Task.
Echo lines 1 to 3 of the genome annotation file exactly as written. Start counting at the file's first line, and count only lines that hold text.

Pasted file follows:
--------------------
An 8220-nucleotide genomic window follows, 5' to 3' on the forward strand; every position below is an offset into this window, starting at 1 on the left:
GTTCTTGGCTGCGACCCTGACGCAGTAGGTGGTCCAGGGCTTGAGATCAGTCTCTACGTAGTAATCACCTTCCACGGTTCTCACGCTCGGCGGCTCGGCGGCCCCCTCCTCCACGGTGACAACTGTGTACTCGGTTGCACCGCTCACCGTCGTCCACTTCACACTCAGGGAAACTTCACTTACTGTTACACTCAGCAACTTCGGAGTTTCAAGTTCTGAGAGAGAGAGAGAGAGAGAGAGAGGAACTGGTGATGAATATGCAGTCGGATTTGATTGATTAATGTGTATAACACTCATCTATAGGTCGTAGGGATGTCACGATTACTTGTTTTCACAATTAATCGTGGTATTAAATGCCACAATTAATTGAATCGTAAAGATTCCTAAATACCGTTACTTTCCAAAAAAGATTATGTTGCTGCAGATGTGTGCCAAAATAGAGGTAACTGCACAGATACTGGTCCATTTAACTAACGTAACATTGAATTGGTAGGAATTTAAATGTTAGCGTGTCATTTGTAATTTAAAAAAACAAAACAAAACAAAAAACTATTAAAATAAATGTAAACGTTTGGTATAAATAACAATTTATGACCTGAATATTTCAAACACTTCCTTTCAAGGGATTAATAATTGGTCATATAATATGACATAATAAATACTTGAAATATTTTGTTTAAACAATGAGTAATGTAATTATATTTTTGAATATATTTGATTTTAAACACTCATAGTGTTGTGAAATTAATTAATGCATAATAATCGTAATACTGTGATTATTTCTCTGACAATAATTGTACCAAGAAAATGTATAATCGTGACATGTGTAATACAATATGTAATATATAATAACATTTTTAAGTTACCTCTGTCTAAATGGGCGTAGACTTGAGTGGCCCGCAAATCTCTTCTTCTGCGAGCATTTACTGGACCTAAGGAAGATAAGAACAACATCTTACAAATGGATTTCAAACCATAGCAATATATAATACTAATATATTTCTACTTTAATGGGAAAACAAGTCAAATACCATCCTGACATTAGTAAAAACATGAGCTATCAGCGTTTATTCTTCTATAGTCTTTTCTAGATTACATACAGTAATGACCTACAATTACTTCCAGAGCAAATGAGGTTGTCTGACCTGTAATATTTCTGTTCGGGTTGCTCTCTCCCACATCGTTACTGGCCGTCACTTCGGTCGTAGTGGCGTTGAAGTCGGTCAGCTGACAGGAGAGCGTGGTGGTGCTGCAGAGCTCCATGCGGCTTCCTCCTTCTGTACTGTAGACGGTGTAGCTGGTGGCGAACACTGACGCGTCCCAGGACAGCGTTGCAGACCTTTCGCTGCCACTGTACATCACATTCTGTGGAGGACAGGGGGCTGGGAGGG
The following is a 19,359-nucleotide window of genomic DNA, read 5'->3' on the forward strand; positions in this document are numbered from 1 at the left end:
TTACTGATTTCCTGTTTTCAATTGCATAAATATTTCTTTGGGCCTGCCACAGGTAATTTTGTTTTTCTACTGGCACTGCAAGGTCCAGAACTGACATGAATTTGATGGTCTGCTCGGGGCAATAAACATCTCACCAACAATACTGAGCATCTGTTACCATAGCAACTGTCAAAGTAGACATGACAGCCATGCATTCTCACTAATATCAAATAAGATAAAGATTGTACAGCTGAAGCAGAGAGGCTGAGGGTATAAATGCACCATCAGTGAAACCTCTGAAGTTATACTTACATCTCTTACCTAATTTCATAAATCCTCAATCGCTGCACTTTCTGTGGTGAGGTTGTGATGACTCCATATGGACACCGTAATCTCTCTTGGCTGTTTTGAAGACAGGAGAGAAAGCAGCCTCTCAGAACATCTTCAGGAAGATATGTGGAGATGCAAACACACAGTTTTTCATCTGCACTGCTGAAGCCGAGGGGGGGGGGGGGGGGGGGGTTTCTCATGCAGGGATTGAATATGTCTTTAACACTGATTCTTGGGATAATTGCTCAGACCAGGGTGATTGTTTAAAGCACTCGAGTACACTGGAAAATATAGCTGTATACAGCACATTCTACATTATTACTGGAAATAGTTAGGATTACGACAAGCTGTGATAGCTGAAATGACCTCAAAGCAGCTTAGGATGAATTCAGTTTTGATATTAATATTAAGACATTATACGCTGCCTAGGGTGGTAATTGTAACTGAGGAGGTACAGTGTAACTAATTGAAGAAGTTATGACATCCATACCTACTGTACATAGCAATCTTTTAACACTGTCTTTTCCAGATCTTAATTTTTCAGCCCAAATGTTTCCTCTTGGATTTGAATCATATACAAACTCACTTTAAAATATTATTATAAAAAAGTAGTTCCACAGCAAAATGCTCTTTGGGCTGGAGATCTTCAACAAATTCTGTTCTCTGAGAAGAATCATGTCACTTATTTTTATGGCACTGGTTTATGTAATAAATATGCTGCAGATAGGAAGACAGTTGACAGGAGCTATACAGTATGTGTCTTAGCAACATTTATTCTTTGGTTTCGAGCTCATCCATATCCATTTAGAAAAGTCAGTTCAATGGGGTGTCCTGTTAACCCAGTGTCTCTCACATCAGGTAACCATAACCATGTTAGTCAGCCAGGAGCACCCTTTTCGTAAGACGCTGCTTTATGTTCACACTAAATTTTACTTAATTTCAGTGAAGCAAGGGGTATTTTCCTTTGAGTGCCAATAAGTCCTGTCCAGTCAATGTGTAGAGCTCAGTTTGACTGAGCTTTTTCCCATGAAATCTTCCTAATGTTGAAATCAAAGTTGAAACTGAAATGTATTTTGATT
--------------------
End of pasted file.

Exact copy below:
An 8220-nucleotide genomic window follows, 5' to 3' on the forward strand; every position below is an offset into this window, starting at 1 on the left:
GTTCTTGGCTGCGACCCTGACGCAGTAGGTGGTCCAGGGCTTGAGATCAGTCTCTACGTAGTAATCACCTTCCACGGTTCTCACGCTCGGCGGCTCGGCGGCCCCCTCCTCCACGGTGACAACTGTGTACTCGGTTGCACCGCTCACCGTCGTCCACTTCACACTCAGGGAAACTTCACTTACTGTTACACTCAGCAACTTCGGAGTTTCAAGTTCTGAGAGAGAGAGAGAGAGAGAGAGAGGAACTGGTGATGAATATGCAGTCGGATTTGATTGATTAATGTGTATAACACTCATCTATAGGTCGTAGGGATGTCACGATTACTTGTTTTCACAATTAATCGTGGTATTAAATGCCACAATTAATTGAATCGTAAAGATTCCTAAATACCGTTACTTTCCAAAAAAGATTATGTTGCTGCAGATGTGTGCCAAAATAGAGGTAACTGCACAGATACTGGTCCATTTAACTAACGTAACATTGAATTGGTAGGAATTTAAATGTTAGCGTGTCATTTGTAATTTAAAAAAACAAAACAAAACAAAAAACTATTAAAATAAATGTAAACGTTTGGTATAAATAACAATTTATGACCTGAATATTTCAAACACTTCCTTTCAAGGGATTAATAATTGGTCATATAATATGACATAATAAATACTTGAAATATTTTGTTTAAACAATGAGTAATGTAATTATATTTTTGAATATATTTGATTTTAAACACTCATAGTGTTGTGAAATTAATTAATGCATAATAATCGTAATACTGTGATTATTTCTCTGACAATAATTGTACCAAGAAAATGTATAATCGTGACATGTGTAATACAATATGTAATATATAATAACATTTTTAAGTTACCTCTGTCTAAATGGGCGTAGACTTGAGTGGCCCGCAAATCTCTTCTTCTGCGAGCATTTACTGGACCTAAGGAAGATAAGAACAACATCTTACAAATGGATTTCAAACCATAGCAATATATAATACTAATATATTTCTACTTTAATGGGAAAACAAGTCAAATACCATCCTGACATTAGTAAAAACATGAGCTATCAGCGTTTATTCTTCTATAGTCTTTTCTAGATTACATACAGTAATGACCTACAATTACTTCCAGAGCAAATGAGGTTGTCTGACCTGTAATATTTCTGTTCGGGTTGCTCTCTCCCACATCGTTACTGGCCGTCACTTCGGTCGTAGTGGCGTTGAAGTCGGTCAGCTGACAGGAGAGCGTGGTGGTGCTGCAGAGCTCCATGCGGCTTCCTCCTTCTGTACTGTAGACGGTGTAGCTGGTGGCGAACACTGACGCGTCCCAGGACAGCGTTGCAGACCTTTCGCTGCCACTGTACATCACATTCTGTGGAGGACAGGGGGCTGGGAGGG
The following is a 19,359-nucleotide window of genomic DNA, read 5'->3' on the forward strand; positions in this document are numbered from 1 at the left end: